Philip Zelikow

Distinguished Visiting Fellow

Philip Zelikow is a Distinguished Visiting Fellow at the Hoover Institution. 

Zelikow is the White Burkett Miller Professor of History and the J. Wilson Newman Professor of Governance at the Miller Center of Public Affairs, both at the University of Virginia. His books and essays focus on critical episodes in American and world history. A former civil rights attorney and career diplomat, he has served at all levels of American government. He was the executive director of the 9/11 Commission and, before that, directed the Carter-Ford Commission on Federal Election Reform. He has also worked on international policy in each of the five administrations from Reagan through Obama. 

Filter By:



Recent Commentary


Philip Zelikow: Webinar Panelists Analyze The Impacts Of 9/11 — 20 Years Later

interview with Philip Zelikowvia Cavalier Daily
Sunday, September 12, 2021

Hoover Institution fellow Philip Zelikow discusses the aftermath of the 9/11 terrorist attacks.

Analysis and Commentary

Reflections On 9/11 Twenty Years After

by Philip Zelikowvia War on the Rocks
Friday, September 10, 2021
We all have our own memories associated with the tragedy of 9/11. In my case I can remember going to Ground Zero shortly after the attacks and noticing that awful, pungent smell of the place, as if the terrorists had opened up some special, sulfurous path to hell.
In the News

Coronavirus: Finding Answers With Philip D. Zelikow

featuring Philip Zelikowvia The Washington Post
Thursday, September 2, 2021

Philip D. Zelikow led the congressionally chartered inquiry into the terrorist attacks on Sept. 11, 2001. Now, he is laying the groundwork for a national commission to investigate the COVID-19 pandemic and propose forward-looking policy recommendations.


Q&A: Philip Zelikow Looks Back At The 9/11 Commission Report He Guided

interview with Philip Zelikowvia University of Virginia
Friday, July 30, 2021

Hoover Institution fellow Philip Zelikow discusses the 9/11 Commission’s report.

In the News

The Road Less Traveled: The Secret Battle To End The Great War, 1916-1917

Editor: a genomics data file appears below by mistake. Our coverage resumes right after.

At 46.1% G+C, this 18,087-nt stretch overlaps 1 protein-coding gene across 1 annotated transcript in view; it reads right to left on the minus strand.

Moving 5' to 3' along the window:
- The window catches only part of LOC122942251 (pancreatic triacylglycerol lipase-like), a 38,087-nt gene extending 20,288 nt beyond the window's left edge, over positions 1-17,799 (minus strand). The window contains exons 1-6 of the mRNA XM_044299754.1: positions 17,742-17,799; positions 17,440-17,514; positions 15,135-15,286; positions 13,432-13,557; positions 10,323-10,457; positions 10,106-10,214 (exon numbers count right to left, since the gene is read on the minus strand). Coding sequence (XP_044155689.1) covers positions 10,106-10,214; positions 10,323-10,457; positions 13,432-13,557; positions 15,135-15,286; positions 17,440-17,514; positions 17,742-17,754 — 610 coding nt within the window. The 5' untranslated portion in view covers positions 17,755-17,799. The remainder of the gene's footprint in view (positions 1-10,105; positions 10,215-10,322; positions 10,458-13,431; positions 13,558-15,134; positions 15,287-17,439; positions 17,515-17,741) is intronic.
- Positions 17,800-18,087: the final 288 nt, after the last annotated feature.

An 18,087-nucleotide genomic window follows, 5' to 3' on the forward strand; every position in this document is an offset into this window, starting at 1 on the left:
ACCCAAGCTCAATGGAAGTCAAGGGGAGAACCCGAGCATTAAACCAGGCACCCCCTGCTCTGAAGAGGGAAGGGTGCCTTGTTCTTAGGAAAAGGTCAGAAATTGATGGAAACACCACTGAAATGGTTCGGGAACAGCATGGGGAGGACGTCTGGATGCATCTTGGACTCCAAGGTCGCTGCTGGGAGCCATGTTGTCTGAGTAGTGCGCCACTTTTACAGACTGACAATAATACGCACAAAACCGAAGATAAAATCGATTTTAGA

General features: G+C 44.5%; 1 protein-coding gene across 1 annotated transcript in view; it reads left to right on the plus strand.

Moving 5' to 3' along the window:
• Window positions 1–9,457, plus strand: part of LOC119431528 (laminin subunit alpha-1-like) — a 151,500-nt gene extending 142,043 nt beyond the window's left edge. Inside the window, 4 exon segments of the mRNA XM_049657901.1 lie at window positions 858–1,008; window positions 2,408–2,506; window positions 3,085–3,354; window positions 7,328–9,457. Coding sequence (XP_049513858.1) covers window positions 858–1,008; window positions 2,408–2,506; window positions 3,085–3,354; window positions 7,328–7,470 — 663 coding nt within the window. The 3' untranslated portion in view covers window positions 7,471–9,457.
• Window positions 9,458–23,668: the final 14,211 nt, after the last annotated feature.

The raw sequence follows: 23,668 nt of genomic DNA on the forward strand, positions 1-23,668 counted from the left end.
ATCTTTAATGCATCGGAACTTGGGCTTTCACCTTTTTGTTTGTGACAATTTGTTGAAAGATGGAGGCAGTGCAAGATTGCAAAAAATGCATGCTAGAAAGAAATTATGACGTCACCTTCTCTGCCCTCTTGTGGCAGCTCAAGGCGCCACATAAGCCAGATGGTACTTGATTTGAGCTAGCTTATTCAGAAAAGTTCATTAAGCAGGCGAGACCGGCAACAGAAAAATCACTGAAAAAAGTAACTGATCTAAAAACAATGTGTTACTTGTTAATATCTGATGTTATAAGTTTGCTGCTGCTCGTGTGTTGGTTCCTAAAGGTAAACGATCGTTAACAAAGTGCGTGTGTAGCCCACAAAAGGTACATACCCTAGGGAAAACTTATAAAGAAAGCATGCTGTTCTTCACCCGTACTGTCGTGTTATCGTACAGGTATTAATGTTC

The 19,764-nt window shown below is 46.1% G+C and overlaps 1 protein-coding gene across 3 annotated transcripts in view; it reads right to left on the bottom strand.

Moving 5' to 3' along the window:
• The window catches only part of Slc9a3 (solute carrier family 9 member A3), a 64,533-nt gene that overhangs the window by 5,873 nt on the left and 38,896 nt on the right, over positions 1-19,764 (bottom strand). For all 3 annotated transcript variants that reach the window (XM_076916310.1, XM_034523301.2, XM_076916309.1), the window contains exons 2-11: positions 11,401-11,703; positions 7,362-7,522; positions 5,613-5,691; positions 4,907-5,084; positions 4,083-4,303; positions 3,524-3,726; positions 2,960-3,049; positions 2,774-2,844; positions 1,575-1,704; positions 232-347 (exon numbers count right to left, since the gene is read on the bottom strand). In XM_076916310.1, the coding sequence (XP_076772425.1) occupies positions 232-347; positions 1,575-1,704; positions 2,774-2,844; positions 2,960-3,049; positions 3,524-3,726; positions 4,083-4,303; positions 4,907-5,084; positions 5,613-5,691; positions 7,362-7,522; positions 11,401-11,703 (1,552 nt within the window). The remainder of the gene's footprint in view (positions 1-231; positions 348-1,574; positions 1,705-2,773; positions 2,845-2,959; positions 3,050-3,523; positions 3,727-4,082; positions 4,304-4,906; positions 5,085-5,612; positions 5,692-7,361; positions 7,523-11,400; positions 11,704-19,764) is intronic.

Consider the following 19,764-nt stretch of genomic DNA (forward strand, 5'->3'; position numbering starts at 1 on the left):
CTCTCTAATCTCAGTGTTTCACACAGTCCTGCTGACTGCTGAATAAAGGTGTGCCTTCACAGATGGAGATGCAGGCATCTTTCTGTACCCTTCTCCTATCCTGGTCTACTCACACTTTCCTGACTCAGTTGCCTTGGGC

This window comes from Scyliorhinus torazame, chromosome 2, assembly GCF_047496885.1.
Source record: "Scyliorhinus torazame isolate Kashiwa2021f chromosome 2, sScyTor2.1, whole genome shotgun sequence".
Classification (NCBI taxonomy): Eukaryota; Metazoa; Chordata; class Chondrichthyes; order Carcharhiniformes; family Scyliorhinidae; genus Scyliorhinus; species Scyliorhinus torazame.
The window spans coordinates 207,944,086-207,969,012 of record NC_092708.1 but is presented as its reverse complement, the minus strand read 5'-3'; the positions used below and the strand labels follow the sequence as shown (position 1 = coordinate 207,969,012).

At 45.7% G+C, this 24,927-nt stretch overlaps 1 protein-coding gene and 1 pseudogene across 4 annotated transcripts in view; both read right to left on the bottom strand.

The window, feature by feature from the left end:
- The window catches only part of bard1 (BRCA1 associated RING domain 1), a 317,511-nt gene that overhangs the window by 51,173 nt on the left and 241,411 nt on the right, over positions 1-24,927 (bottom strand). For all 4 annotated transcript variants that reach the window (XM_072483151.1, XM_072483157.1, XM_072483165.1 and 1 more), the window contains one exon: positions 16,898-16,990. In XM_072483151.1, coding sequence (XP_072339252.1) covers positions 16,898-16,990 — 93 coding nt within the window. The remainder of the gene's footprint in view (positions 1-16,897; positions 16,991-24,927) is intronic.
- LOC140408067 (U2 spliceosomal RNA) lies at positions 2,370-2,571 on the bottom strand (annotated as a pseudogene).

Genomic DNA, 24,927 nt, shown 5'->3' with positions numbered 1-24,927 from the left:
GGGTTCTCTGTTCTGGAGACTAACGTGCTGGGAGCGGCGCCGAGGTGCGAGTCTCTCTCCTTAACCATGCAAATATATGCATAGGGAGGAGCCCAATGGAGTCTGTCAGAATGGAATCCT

featuring Philip Zelikowvia Foreign Affairs
Saturday, May 1, 2021

This fine and lucid scholarship has the additional benefit of the eye of an experienced practitioner as Zelikow addresses the question of whether U.S. President Woodrow Wilson could have mediated a peace deal in 1916 or 1917 to end World War I before the United States joined the fray. 


Philip Zelikow: The Greatest Unknown Tragedy Of World War I

interview with Philip Zelikowvia War on the Rocks
Friday, April 9, 2021

Hoover Institution fellow Philip Zelikow discusses his new book, The Road Less Traveled: The Secret Battle to End the Great War, 1916 – 1917. Zelikow explores the story of the peace talks and what might have happened had they succeeded.

In the News

Ending Wars Was Never Easy

featuring Philip Zelikowvia Foreign Policy
Saturday, March 20, 2021

[Subscription required] A new book about a forgotten attempt to resolve World War I sheds light on the struggles facing the West’s diplomats today.

Analysis and Commentary

A Practical Path To Condemn And Disqualify Donald Trump

by Philip Zelikowvia Lawfare
Friday, January 22, 2021

Time has come for Congress to contemplate how to hold Donald Trump accountable for his efforts to overthrow the election and incite an insurrection. After all, the last time American citizens made such a concerted, violent effort to overthrow U.S. leaders was in April 1865, when a group of conspirators murdered President Abraham Lincoln and attacked other members of his Cabinet.

Analysis and Commentary

Brent Scowcroft And American Military Intervention

by Philip Zelikowvia War on the Rocks
Monday, August 24, 2020

The passing of Brent Scowcroft is an opportunity for a bit of reflection about the U.S. foreign policy elite and its attitude toward American military intervention in world affairs. There is a tendency, here and there, to think of such an elite as a “blob” with common views. There is no meaningful definition of the U.S. foreign policy elite between, say, 1980 and at least 2010, that would not have included Brent Scowcroft. Nor was he a marginal figure in that group.

Analysis and Commentary

A Reply To President Putin

by Philip Zelikowvia The American Interest
Friday, July 31, 2020

The European Parliament and President Putin are distorting the lessons of World War II. But their debate spotlights questions about the future of world order in the 2020s.